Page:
www.whyville.net Nov 14, 2007 Weekly Issue

Times Writer

What Are You Doing to Your Body: Self Harm

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Author's Note: This article may disturb some readers. If in doubt, please have your parents review the article first.

Many teens go through times of depression, anger, or unhappiness. This can be caused by most anything; a break-up, a fight with your friend, bad grades, peer pressure, parents; the list goes on and on. There are healthy ways to handle your frustration and then there are ways that hurt you and the people around you.

The healthy way to handle your frustration is to talk to someone. You could talk to your school guidance counselor, trusted teacher, friend, or religious leader. If it's more serious, you can talk with a doctor, psychologist, or psychiatrist. Maybe you're angry and don't want to talk to anyone. Go outside and ride your bike. I once was mad at a friend, and rode my bike 15 miles to Disneyland . . . with my parents' permission, of course. Go play baseball, or football. Take your anger out on the ball or the lineman in front of you. Maybe you just want to take a lap around the neighborhood. Squeeze a stress ball. Write an angry letter that you won't send, call a friend and vent. That's okay, too. You're relieving your frustration or depression in healthy ways.

Then there are the unhealthy ways of relieving stress, depression or anger. Many teens resort to drinking, drugs, fighting, cutting themselves, or even suicide. These just don't help you with your problems, they hurt you even more. It's not just the "emo" crowd, anyone could do it. And just because someone is "emo" doesn't mean they injure themselves. Anyway, aside from being illegal, drinking destroys your liver. The younger you are, the more it hurts you. Same with drugs and smoking, but we'll go deeper into those another day. What I'm mainly going to talk about today is cutting. I don't mean cutting your self while shaving; I mean deliberately cutting your arms and legs to "relieve" stress. People who cut themselves have a serious condition. It is abnormal to want to cut your self and it is very unsafe. The same goes with suicide or attempted suicide.

Besides causing you pain, cutting also hurts you in other ways. It opens up your skin, inviting infection. The blade you use could be contaminated with something also causing you to get sick. There is also mental health. You are in a very desperate state of mind if you are cutting yourself.

People cut themselves for different reasons. Some do it because they are mentally abnormal. Others do it to get attention from their family, friends, or just in general. Some do it because they believe there is no other way to get their feelings out. As corny as this may sound, it really is okay to show your feelings. It can keep you from doing things you may regret in the future.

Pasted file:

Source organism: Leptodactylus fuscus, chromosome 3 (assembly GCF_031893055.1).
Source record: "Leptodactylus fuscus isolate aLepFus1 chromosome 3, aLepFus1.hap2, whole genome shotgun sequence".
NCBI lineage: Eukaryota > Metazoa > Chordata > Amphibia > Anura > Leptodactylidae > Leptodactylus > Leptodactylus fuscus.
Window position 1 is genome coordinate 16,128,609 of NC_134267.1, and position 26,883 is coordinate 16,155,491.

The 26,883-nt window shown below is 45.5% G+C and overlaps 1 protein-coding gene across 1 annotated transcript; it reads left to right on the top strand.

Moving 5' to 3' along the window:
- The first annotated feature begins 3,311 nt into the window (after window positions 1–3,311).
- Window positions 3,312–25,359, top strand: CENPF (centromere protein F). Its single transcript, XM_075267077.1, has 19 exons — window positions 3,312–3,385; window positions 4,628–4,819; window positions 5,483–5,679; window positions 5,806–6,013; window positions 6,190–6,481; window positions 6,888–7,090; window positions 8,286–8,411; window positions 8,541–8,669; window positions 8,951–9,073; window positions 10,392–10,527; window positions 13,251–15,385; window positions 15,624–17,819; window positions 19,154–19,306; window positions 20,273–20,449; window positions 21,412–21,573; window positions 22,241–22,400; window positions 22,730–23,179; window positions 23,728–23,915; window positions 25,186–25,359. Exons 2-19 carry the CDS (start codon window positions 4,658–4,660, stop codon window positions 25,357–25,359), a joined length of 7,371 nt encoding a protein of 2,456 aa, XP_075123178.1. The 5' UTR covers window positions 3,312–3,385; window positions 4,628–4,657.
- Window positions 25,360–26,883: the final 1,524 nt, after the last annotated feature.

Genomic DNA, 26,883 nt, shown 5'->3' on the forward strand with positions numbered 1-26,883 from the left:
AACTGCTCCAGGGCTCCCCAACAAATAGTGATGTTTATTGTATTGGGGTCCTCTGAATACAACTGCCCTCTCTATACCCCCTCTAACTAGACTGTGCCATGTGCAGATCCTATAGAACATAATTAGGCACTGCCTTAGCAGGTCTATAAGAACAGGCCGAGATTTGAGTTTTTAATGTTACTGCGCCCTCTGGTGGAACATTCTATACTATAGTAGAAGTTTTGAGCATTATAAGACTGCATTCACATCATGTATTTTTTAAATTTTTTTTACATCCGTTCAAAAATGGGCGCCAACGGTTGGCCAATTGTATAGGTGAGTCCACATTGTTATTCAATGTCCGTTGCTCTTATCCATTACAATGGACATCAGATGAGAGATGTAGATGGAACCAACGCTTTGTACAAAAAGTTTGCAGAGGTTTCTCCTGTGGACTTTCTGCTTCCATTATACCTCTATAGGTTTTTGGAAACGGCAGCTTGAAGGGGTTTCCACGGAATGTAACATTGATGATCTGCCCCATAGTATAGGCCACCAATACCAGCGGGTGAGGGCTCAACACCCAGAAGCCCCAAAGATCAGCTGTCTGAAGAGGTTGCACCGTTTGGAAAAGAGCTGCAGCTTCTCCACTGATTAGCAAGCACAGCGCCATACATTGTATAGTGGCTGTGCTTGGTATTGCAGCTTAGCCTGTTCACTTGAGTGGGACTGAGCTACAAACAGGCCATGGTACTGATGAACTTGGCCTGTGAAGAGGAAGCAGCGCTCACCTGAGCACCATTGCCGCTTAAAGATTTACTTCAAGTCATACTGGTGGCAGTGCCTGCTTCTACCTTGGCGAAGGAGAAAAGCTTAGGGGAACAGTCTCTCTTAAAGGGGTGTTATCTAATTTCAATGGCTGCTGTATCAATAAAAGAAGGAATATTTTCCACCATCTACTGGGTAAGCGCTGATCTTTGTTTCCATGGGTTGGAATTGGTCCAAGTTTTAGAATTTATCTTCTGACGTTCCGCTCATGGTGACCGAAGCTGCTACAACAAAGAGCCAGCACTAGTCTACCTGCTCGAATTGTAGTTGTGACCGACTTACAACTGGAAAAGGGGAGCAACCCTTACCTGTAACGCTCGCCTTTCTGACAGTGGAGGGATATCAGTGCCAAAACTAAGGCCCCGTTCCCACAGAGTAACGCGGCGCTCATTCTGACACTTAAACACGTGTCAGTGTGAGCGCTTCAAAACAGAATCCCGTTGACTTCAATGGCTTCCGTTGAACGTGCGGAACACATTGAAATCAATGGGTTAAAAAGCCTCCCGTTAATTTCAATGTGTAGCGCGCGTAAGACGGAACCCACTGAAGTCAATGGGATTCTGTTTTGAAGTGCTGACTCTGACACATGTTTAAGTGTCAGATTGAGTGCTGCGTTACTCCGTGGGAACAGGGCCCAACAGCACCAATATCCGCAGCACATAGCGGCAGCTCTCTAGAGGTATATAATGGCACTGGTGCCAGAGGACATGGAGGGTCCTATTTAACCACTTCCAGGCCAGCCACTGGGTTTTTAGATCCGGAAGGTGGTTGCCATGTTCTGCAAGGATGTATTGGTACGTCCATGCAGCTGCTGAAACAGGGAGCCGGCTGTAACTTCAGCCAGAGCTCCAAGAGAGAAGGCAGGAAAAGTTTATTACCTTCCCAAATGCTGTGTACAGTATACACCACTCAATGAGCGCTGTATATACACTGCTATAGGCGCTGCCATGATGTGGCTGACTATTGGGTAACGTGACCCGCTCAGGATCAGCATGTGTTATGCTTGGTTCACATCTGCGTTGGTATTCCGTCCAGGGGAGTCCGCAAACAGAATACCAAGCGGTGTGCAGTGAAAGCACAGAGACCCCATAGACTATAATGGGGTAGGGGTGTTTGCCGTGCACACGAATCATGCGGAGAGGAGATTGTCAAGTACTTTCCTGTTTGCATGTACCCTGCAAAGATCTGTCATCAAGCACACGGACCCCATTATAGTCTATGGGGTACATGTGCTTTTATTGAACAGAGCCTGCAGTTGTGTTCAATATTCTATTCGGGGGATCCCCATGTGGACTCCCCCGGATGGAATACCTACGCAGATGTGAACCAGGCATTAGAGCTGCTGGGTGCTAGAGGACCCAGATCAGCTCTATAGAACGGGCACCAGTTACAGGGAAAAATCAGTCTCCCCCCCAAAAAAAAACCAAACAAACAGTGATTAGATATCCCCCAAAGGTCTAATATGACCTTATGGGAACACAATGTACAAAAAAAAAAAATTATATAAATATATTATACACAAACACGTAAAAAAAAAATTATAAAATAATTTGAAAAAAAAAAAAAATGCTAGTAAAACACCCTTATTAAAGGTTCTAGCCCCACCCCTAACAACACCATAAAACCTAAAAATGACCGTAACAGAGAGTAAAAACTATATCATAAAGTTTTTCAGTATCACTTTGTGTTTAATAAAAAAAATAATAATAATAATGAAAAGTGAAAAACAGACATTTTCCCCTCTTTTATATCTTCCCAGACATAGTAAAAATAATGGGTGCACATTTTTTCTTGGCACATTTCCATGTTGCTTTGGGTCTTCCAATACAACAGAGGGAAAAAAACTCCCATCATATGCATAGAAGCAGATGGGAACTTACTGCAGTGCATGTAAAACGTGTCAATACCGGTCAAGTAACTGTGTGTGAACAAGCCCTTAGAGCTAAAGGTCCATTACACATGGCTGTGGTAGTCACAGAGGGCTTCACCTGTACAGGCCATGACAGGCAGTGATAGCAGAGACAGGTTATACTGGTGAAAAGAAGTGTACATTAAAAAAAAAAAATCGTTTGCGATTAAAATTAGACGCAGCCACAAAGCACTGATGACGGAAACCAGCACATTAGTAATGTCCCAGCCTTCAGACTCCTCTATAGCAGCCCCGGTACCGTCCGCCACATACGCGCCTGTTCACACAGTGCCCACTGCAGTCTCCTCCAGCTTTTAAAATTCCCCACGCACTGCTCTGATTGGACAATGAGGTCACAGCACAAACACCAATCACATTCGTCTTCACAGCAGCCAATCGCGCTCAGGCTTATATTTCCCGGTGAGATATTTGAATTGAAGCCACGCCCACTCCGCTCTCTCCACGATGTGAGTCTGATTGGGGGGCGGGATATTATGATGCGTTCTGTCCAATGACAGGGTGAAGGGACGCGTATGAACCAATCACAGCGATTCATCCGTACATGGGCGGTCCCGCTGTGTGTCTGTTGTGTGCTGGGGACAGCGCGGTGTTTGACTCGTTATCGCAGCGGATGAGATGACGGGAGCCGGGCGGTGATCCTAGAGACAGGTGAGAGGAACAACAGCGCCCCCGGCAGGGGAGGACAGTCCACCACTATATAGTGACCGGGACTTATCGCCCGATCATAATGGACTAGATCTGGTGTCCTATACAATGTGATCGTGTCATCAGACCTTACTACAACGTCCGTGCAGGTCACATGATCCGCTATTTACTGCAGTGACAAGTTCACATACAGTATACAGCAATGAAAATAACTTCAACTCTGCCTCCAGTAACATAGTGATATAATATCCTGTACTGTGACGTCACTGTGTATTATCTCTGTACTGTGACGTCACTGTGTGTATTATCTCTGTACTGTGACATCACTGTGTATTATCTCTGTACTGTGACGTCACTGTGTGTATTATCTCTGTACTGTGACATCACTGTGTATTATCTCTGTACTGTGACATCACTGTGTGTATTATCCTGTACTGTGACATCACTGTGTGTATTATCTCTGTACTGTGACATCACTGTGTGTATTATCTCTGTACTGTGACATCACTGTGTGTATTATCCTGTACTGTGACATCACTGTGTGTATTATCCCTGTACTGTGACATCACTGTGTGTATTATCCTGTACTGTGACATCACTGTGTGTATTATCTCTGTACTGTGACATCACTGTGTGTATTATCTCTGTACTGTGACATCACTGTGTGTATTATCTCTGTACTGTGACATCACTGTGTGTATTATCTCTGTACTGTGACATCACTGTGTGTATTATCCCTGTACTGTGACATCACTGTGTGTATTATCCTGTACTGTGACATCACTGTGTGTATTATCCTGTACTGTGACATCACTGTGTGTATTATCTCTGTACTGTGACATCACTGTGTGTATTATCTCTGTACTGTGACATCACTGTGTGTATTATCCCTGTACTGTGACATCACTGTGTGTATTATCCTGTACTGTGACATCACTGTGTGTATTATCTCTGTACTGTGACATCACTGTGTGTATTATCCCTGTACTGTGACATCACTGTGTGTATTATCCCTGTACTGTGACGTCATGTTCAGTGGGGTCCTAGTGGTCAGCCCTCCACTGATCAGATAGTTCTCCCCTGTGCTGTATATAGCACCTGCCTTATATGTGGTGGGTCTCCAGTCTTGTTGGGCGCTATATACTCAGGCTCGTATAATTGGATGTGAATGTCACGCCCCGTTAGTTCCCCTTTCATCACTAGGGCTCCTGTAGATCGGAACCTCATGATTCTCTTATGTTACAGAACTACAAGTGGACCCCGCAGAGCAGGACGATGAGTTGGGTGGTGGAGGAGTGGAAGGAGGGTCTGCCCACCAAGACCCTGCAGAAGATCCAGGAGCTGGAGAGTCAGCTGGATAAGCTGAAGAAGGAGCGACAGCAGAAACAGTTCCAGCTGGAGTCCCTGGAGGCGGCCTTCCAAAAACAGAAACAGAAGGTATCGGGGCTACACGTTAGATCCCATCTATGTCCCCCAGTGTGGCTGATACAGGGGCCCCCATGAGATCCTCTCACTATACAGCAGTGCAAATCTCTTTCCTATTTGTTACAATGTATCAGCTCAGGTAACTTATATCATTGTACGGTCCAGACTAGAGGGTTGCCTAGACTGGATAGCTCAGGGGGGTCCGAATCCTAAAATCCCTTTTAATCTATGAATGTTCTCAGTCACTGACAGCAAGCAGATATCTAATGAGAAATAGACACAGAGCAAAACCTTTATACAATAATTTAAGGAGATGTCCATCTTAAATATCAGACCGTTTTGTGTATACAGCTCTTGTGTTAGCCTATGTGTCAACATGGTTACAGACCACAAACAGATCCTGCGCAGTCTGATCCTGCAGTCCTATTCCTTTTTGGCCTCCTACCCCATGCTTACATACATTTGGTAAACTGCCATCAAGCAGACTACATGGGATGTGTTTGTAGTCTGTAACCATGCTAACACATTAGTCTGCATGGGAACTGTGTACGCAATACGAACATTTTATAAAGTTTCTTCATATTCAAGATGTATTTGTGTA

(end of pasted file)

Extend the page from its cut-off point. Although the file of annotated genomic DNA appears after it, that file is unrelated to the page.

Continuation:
Sometimes, a person may get so stressed out that they believe the only way to end the stress is to end their life. This is literally a life or death matter and should be treated immediately. If someone ever tells you they are going to kill themselves, tell a parent, teacher, or anyone. They need help. Don't ever treat it like a joke. While some may say it just to get attention, they may really be planning to do it. Try to talk them out of it, but tell an adult immediately. If you don't see them when you usually see them, or they are absent from school, after they've threatened themselves, tell someone immediately. Call them and their parents. If there is ever anyone you know considering suicide, tell them that they can get help. Below are numbers and websites where you can get help if you are ever considering these things as "stress relieving" options.


Kids' Health: http://www.kidshealth.org/
Discovery Health - Testimonials and tips from teens that previously cut themselves: http://health.discovery.com/centers/teen/cutters/tips.html


National Suicide Prevention Lifeline: http://www.suicidepreventionlifeline.org/
Suicide Prevention Hotline (24 Hour): 1-800-273-TALK (8255)
To report a suicide or for emergency help: Call 911

I hope this article makes a difference to someone and helps them in someway.

Signing off, this is Eric5675

Editor's Note: I realize this article is controversial in subject matter, but that is what can make the Times great. Please use the BBS to post your thoughts on the subject at hand. Remember, this is a very important issue that many of you have dealt with in the past or are dealing with now. Take the chance to help each other with this difficult situation rather than to tear each other down about the article itself. You do not have to be an expert or a trained psychologist to help out a friend or to write an article. I commend Eric5675 for tackling such a controversial and often silenced issue. Also, if you do have personal experience and would like to contribute to this article, please post in the BBS or email your article to me. As always, remember the Whyville Way.


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